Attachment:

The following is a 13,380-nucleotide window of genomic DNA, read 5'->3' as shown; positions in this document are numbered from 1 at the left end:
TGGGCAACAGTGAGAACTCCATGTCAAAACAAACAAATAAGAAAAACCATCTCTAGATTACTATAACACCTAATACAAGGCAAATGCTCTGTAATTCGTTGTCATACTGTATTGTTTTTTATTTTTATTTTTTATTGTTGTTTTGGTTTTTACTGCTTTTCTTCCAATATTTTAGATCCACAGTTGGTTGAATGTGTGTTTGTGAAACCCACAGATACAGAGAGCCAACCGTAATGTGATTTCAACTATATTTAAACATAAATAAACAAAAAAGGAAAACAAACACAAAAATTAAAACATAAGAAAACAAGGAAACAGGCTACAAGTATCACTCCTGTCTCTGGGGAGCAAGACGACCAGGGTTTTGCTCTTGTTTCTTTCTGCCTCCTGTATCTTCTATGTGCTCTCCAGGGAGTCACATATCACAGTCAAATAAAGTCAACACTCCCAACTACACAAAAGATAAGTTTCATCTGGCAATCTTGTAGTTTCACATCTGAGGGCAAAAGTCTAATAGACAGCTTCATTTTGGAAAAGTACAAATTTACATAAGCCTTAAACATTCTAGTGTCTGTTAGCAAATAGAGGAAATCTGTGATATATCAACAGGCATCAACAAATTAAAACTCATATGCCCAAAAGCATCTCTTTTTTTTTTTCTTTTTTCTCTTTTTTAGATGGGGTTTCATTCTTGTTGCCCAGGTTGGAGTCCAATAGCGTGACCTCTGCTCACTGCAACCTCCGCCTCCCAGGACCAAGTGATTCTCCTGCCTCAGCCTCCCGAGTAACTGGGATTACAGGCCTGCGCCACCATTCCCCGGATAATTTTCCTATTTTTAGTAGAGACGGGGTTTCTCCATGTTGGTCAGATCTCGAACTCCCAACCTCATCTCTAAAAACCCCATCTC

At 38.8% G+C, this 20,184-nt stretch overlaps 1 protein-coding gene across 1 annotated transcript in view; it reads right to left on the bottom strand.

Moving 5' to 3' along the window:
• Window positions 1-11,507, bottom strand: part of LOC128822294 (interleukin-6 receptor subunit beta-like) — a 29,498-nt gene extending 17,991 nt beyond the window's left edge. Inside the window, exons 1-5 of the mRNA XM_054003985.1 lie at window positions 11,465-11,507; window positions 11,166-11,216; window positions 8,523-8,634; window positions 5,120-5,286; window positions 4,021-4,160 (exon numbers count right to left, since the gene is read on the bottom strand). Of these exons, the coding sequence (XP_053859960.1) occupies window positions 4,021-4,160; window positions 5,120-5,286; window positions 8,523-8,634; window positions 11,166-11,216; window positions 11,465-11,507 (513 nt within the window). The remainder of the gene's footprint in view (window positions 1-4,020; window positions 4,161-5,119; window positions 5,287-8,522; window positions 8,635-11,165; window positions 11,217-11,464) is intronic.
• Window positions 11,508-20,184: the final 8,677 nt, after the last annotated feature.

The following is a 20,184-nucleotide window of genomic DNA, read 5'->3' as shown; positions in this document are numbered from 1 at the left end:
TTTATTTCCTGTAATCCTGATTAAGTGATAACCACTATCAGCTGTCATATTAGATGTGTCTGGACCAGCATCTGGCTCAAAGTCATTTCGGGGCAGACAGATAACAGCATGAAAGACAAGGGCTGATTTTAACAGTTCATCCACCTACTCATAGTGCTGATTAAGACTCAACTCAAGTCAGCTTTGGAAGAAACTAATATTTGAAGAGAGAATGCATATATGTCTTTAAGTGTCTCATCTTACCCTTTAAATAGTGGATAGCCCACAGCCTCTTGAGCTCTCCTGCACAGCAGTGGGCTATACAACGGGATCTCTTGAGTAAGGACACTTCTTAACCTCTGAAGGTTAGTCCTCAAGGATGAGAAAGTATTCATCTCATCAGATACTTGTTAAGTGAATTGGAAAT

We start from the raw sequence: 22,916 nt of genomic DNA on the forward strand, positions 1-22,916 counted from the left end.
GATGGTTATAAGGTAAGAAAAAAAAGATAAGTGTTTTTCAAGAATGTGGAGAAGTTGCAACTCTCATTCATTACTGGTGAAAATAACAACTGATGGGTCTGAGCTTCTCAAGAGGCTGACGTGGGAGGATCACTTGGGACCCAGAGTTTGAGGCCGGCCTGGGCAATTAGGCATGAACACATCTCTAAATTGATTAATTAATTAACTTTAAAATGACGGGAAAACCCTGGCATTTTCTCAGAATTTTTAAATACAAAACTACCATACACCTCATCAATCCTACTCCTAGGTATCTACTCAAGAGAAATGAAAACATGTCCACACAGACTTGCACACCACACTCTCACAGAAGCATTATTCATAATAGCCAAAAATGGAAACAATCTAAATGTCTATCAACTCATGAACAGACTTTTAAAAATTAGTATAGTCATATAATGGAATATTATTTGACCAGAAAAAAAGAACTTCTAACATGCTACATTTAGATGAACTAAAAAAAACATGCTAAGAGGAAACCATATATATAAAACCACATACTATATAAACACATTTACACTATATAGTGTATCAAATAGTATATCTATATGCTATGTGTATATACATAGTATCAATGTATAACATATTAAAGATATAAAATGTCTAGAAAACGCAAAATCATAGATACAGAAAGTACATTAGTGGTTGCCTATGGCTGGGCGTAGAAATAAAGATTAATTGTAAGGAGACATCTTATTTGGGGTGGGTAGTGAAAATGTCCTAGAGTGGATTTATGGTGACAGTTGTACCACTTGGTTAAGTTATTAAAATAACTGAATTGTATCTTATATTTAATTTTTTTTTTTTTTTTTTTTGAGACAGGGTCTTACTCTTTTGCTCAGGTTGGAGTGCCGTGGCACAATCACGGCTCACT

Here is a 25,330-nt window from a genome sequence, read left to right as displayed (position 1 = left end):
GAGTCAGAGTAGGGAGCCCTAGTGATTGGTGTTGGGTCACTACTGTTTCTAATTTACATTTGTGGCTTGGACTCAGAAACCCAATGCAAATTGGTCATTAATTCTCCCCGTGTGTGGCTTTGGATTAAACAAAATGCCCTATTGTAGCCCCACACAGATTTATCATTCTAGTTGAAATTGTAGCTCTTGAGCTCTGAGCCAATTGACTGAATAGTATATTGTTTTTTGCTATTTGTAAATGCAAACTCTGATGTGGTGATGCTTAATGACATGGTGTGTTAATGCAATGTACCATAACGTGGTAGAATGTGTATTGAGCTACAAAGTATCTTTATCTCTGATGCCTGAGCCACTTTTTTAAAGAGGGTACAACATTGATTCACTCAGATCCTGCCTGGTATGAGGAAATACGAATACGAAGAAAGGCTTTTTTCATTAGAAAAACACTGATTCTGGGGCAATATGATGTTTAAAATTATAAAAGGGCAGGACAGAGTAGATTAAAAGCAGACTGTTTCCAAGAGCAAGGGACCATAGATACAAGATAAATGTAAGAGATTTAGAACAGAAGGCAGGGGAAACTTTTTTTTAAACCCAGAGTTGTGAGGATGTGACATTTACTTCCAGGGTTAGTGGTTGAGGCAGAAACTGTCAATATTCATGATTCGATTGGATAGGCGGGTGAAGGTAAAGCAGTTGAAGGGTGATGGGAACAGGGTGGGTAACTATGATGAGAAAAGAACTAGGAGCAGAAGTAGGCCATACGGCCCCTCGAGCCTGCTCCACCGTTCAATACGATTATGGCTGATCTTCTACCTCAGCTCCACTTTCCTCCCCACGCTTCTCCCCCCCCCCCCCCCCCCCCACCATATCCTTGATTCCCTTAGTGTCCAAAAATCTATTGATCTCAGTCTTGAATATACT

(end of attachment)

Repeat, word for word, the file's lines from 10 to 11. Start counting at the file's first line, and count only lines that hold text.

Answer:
GATGGTTATAAGGTAAGAAAAAAAAGATAAGTGTTTTTCAAGAATGTGGAGAAGTTGCAACTCTCATTCATTACTGGTGAAAATAACAACTGATGGGTCTGAGCTTCTCAAGAGGCTGACGTGGGAGGATCACTTGGGACCCAGAGTTTGAGGCCGGCCTGGGCAATTAGGCATGAACACATCTCTAAATTGATTAATTAATTAACTTTAAAATGACGGGAAAACCCTGGCATTTTCTCAGAATTTTTAAATACAAAACTACCATACACCTCATCAATCCTACTCCTAGGTATCTACTCAAGAGAAATGAAAACATGTCCACACAGACTTGCACACCACACTCTCACAGAAGCATTATTCATAATAGCCAAAAATGGAAACAATCTAAATGTCTATCAACTCATGAACAGACTTTTAAAAATTAGTATAGTCATATAATGGAATATTATTTGACCAGAAAAAAAGAACTTCTAACATGCTACATTTAGATGAACTAAAAAAAACATGCTAAGAGGAAACCATATATATAAAACCACATACTATATAAACACATTTACACTATATAGTGTATCAAATAGTATATCTATATGCTATGTGTATATACATAGTATCAATGTATAACATATTAAAGATATAAAATGTCTAGAAAACGCAAAATCATAGATACAGAAAGTACATTAGTGGTTGCCTATGGCTGGGCGTAGAAATAAAGATTAATTGTAAGGAGACATCTTATTTGGGGTGGGTAGTGAAAATGTCCTAGAGTGGATTTATGGTGACAGTTGTACCACTTGGTTAAGTTATTAAAATAACTGAATTGTATCTTATATTTAATTTTTTTTTTTTTTTTTTTTGAGACAGGGTCTTACTCTTTTGCTCAGGTTGGAGTGCCGTGGCACAATCACGGCTCACT

Here is a 25,330-nt window from a genome sequence, read left to right as displayed (position 1 = left end):